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Originally published September 22, 2011 at 2:39 PM | Page modified September 23, 2011 at 4:49 PM

SPD fine overturned in public-disclosure case

The Court of Appeals has overturned a fine leveled against the Seattle Police Department by a lower-court judge who found the department had repeatedly violated the state Public Disclosure Act by withholding documents from a man who claimed he was assaulted by an off-duty officer.

Seattle Times staff reporter

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The Court of Appeals has overturned a fine leveled against the Seattle Police Department by a lower-court judge who found the department had repeatedly violated the state Public Disclosure Act by withholding documents from a man who claimed he was assaulted by an off-duty officer.

The court unanimously found the department had failed to adequately explain all of the reasons for withholding some information from the attorneys for Evan Sargent but said the violations were unintentional and that the $70,000 fine imposed in the case was "completely disproportionate."

The case was sent back to the King County trial court with orders to let the department explain the exemptions and to refigure the fines for the violations that did occur.

"It's a big win for SPD," said Kimberly Mills, spokeswoman for City Attorney Peter Holmes. "We're particularly pleased that the Court of Appeals, unanimously, determined that SPD did not act negligently or in bad faith."

The fight for the records in the Sargent case has been acrimonious, with one of Sargent's attorneys, former U.S. Attorney Mike McKay, accusing Chief John Diaz and his department of engaging in a "full-blown cover-up" in withholding the documents.

McKay, contacted Thursday, said he was pleased that the court recognized the department had violated the disclosure act. He said he and his partners are reviewing the remainder of the decision, but that no decision has been made regarding an appeal.

"We are delighted the court found the SPD withheld documents, and did so in violation of the Public Disclosure Act," he said.

Sargent was 19 when he claims he was assaulted and threatened at gunpoint by off-duty Officer Donald Waters in West Seattle in 2009. Sargent sued after he was denied access to investigative files through a public-disclosure request.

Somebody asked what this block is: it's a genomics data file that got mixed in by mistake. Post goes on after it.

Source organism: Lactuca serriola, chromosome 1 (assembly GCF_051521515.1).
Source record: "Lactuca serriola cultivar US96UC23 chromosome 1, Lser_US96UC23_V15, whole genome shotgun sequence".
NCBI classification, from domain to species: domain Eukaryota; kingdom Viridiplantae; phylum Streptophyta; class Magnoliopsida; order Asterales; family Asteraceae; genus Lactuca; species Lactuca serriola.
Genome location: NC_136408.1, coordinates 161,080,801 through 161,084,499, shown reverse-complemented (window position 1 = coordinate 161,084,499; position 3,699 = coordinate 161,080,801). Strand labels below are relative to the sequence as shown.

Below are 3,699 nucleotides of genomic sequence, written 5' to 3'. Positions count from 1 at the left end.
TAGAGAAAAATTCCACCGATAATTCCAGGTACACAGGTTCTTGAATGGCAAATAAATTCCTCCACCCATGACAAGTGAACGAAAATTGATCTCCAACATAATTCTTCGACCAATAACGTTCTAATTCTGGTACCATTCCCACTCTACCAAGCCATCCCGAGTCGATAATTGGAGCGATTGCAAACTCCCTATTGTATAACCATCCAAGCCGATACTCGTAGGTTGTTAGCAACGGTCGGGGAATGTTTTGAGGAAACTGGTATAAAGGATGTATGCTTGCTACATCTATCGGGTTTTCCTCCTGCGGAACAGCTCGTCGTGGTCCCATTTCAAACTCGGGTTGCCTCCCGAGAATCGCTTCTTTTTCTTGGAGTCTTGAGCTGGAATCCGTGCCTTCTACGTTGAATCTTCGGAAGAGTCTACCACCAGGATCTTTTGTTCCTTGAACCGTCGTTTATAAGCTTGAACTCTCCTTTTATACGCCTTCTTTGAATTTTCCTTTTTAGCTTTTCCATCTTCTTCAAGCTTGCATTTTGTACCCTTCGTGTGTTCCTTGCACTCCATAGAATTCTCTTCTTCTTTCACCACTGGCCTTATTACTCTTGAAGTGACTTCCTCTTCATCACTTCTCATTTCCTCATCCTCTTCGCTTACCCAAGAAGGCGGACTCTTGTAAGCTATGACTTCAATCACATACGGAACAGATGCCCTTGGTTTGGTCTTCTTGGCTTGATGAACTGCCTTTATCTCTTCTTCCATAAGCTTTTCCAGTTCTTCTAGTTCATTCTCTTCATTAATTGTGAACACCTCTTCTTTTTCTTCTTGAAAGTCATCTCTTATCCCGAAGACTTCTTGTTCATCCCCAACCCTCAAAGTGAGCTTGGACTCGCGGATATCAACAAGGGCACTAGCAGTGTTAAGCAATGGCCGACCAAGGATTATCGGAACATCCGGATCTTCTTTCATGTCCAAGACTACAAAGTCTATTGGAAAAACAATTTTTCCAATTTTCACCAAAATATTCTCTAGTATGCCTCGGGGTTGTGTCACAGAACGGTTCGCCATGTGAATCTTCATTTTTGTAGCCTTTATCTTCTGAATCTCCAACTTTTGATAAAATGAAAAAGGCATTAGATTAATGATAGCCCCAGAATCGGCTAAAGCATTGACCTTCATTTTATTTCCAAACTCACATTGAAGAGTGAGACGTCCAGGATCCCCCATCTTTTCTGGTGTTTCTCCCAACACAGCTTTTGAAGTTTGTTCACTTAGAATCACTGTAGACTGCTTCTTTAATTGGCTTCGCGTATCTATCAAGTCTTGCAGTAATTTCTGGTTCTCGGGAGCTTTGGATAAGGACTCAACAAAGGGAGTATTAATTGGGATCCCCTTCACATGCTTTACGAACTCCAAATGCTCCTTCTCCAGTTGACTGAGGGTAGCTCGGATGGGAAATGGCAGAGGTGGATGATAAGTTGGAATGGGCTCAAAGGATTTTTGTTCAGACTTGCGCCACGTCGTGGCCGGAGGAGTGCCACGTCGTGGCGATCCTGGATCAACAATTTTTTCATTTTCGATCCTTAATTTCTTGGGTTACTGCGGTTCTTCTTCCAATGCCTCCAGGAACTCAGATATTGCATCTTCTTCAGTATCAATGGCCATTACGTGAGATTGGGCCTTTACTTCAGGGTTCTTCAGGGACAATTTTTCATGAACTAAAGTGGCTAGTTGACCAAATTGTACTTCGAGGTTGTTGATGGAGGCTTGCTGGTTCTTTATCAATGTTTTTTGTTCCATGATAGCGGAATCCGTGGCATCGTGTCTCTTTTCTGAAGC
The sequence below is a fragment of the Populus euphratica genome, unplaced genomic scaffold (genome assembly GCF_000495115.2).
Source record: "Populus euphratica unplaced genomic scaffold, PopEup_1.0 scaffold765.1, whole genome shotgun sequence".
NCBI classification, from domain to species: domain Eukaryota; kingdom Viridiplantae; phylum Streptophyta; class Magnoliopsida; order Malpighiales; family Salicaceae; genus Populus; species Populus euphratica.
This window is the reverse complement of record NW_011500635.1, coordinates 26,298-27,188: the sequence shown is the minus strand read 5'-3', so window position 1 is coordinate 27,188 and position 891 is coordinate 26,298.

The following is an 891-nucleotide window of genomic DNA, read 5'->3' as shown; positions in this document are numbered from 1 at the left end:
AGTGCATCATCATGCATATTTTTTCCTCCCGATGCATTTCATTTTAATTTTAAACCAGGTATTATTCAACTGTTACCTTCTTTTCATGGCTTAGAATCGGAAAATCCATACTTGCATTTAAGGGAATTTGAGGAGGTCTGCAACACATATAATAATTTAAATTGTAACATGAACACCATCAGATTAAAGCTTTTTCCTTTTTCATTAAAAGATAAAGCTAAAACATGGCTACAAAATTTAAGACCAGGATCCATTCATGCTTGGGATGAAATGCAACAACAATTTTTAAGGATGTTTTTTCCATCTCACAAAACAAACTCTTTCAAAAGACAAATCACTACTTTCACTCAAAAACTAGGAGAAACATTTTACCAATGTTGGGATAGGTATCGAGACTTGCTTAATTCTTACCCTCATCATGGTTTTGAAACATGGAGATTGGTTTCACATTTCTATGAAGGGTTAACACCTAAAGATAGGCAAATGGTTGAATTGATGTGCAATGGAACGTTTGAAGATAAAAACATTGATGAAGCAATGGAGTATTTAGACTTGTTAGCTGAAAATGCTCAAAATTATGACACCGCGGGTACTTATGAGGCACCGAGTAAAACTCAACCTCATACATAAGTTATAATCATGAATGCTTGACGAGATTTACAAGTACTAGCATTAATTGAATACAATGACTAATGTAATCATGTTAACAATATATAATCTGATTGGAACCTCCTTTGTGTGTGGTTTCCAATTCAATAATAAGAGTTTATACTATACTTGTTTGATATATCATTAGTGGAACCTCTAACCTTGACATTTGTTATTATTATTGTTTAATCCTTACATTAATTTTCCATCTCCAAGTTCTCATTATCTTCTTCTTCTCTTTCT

Sargent said Waters, who was off-duty and in civilian clothes, confronted him in an alleyway that Waters was trying to use as a shortcut to avoid traffic. Sargent had parked his grandfather's truck in the alley, hazard lights flashing, to pick up a load of laundry for his mother's business.

Waters allegedly smashed the truck's mirror with his fist. When Sargent tried to protect himself by holding a baseball bat in front of him, Waters returned to his car, got a handgun, pointed it at Sargent and only then identified himself as a police officer, according to a letter McKay wrote to the U.S. Department of Justice about the incident.

The Court of Appeals ruled on several more technical points dealing with exemptions to the Public Disclosure Act. Most significantly, the appellate court determined that police agencies are not required to continually revisit a public-disclosure request when documents were initially denied, but a new request has to be filed each time the documents are sought. The court also said an exemption to the release of investigative documents to protect an active case applies to internal police investigations as well and criminal probes.

The judges, however, rejected the idea that the removal of the names of all witnesses to a crime should be categorical — an exemption used routinely by Seattle police and other departments to withhold identifying information of witnesses. The court also said Seattle police did not adequately justify several of the exemptions it did use to justify withholding the documents.

None of the violations was intentional, the court held.

"The trial courts finding of bad faith is not supported by the evidence," the judges wrote. "There is no showing that SPD was negligent."

Mike Carter: 206-464-3706 or mcarter@seattletimes.com

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